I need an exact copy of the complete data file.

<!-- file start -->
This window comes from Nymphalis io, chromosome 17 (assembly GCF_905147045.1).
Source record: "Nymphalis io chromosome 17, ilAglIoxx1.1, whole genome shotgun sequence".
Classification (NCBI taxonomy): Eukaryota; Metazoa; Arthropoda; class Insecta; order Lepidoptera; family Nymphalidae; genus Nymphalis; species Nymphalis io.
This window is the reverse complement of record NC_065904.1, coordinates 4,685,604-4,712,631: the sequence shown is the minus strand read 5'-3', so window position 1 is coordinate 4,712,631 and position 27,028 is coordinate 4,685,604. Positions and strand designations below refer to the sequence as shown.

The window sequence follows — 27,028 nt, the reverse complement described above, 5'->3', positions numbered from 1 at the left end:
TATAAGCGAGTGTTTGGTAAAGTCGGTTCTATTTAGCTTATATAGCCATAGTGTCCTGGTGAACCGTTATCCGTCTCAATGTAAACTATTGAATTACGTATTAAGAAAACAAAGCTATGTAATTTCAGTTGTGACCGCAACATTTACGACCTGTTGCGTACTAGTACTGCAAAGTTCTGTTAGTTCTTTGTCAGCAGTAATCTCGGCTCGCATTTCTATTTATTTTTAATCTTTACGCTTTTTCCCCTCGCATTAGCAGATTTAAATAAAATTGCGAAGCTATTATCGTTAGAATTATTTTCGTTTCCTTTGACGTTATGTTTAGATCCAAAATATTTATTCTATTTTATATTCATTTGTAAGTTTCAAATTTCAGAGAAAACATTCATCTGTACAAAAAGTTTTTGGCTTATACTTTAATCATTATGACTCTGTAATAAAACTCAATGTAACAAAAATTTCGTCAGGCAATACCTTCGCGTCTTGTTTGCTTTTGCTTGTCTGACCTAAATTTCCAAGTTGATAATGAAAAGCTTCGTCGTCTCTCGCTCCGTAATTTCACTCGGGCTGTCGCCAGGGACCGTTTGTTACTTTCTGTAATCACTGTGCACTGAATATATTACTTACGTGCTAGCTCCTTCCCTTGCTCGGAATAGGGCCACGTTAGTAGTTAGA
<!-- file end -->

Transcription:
This window comes from Nymphalis io, chromosome 17 (assembly GCF_905147045.1).
Source record: "Nymphalis io chromosome 17, ilAglIoxx1.1, whole genome shotgun sequence".
Classification (NCBI taxonomy): Eukaryota; Metazoa; Arthropoda; class Insecta; order Lepidoptera; family Nymphalidae; genus Nymphalis; species Nymphalis io.
This window is the reverse complement of record NC_065904.1, coordinates 4,685,604-4,712,631: the sequence shown is the minus strand read 5'-3', so window position 1 is coordinate 4,712,631 and position 27,028 is coordinate 4,685,604. Positions and strand designations below refer to the sequence as shown.

The window sequence follows — 27,028 nt, the reverse complement described above, 5'->3', positions numbered from 1 at the left end:
TATAAGCGAGTGTTTGGTAAAGTCGGTTCTATTTAGCTTATATAGCCATAGTGTCCTGGTGAACCGTTATCCGTCTCAATGTAAACTATTGAATTACGTATTAAGAAAACAAAGCTATGTAATTTCAGTTGTGACCGCAACATTTACGACCTGTTGCGTACTAGTACTGCAAAGTTCTGTTAGTTCTTTGTCAGCAGTAATCTCGGCTCGCATTTCTATTTATTTTTAATCTTTACGCTTTTTCCCCTCGCATTAGCAGATTTAAATAAAATTGCGAAGCTATTATCGTTAGAATTATTTTCGTTTCCTTTGACGTTATGTTTAGATCCAAAATATTTATTCTATTTTATATTCATTTGTAAGTTTCAAATTTCAGAGAAAACATTCATCTGTACAAAAAGTTTTTGGCTTATACTTTAATCATTATGACTCTGTAATAAAACTCAATGTAACAAAAATTTCGTCAGGCAATACCTTCGCGTCTTGTTTGCTTTTGCTTGTCTGACCTAAATTTCCAAGTTGATAATGAAAAGCTTCGTCGTCTCTCGCTCCGTAATTTCACTCGGGCTGTCGCCAGGGACCGTTTGTTACTTTCTGTAATCACTGTGCACTGAATATATTACTTACGTGCTAGCTCCTTCCCTTGCTCGGAATAGGGCCACGTTAGTAGTTAGA